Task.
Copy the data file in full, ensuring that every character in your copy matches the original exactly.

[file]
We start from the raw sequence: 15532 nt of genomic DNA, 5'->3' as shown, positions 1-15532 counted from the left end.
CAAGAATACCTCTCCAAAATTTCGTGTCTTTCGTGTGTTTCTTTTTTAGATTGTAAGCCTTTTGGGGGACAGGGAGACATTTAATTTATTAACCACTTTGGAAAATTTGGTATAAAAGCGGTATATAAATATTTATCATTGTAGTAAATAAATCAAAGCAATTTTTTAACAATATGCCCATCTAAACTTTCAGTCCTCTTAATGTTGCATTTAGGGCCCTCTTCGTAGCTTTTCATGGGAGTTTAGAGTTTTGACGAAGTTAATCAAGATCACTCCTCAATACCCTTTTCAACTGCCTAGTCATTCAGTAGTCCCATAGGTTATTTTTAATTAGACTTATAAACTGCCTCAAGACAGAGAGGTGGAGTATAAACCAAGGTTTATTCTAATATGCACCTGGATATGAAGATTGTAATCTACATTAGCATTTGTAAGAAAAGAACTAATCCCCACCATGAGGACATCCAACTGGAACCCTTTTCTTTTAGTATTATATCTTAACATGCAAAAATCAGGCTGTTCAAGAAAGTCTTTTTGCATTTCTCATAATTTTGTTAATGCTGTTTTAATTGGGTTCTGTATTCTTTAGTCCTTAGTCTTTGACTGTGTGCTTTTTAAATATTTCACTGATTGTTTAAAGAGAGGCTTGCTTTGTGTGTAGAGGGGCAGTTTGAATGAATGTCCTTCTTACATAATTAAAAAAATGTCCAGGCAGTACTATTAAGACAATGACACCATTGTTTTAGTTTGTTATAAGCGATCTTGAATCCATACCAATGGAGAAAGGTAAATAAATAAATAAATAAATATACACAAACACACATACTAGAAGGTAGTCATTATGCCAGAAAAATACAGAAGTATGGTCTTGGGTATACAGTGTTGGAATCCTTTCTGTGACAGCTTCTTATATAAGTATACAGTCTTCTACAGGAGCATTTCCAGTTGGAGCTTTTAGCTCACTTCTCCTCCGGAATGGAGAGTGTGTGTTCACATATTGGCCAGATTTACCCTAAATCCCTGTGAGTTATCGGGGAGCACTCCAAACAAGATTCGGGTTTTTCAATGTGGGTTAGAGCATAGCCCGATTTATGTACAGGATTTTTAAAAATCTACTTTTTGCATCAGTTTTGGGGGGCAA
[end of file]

We start from the raw sequence: 15532 nt of genomic DNA, 5'->3' as shown, positions 1-15532 counted from the left end.
CAAGAATACCTCTCCAAAATTTCGTGTCTTTCGTGTGTTTCTTTTTTAGATTGTAAGCCTTTTGGGGGACAGGGAGACATTTAATTTATTAACCACTTTGGAAAATTTGGTATAAAAGCGGTATATAAATATTTATCATTGTAGTAAATAAATCAAAGCAATTTTTTAACAATATGCCCATCTAAACTTTCAGTCCTCTTAATGTTGCATTTAGGGCCCTCTTCGTAGCTTTTCATGGGAGTTTAGAGTTTTGACGAAGTTAATCAAGATCACTCCTCAATACCCTTTTCAACTGCCTAGTCATTCAGTAGTCCCATAGGTTATTTTTAATTAGACTTATAAACTGCCTCAAGACAGAGAGGTGGAGTATAAACCAAGGTTTATTCTAATATGCACCTGGATATGAAGATTGTAATCTACATTAGCATTTGTAAGAAAAGAACTAATCCCCACCATGAGGACATCCAACTGGAACCCTTTTCTTTTAGTATTATATCTTAACATGCAAAAATCAGGCTGTTCAAGAAAGTCTTTTTGCATTTCTCATAATTTTGTTAATGCTGTTTTAATTGGGTTCTGTATTCTTTAGTCCTTAGTCTTTGACTGTGTGCTTTTTAAATATTTCACTGATTGTTTAAAGAGAGGCTTGCTTTGTGTGTAGAGGGGCAGTTTGAATGAATGTCCTTCTTACATAATTAAAAAAATGTCCAGGCAGTACTATTAAGACAATGACACCATTGTTTTAGTTTGTTATAAGCGATCTTGAATCCATACCAATGGAGAAAGGTAAATAAATAAATAAATAAATATACACAAACACACATACTAGAAGGTAGTCATTATGCCAGAAAAATACAGAAGTATGGTCTTGGGTATACAGTGTTGGAATCCTTTCTGTGACAGCTTCTTATATAAGTATACAGTCTTCTACAGGAGCATTTCCAGTTGGAGCTTTTAGCTCACTTCTCCTCCGGAATGGAGAGTGTGTGTTCACATATTGGCCAGATTTACCCTAAATCCCTGTGAGTTATCGGGGAGCACTCCAAACAAGATTCGGGTTTTTCAATGTGGGTTAGAGCATAGCCCGATTTATGTACAGGATTTTTAAAAATCTACTTTTTGCATCAGTTTTGGGGGGCAA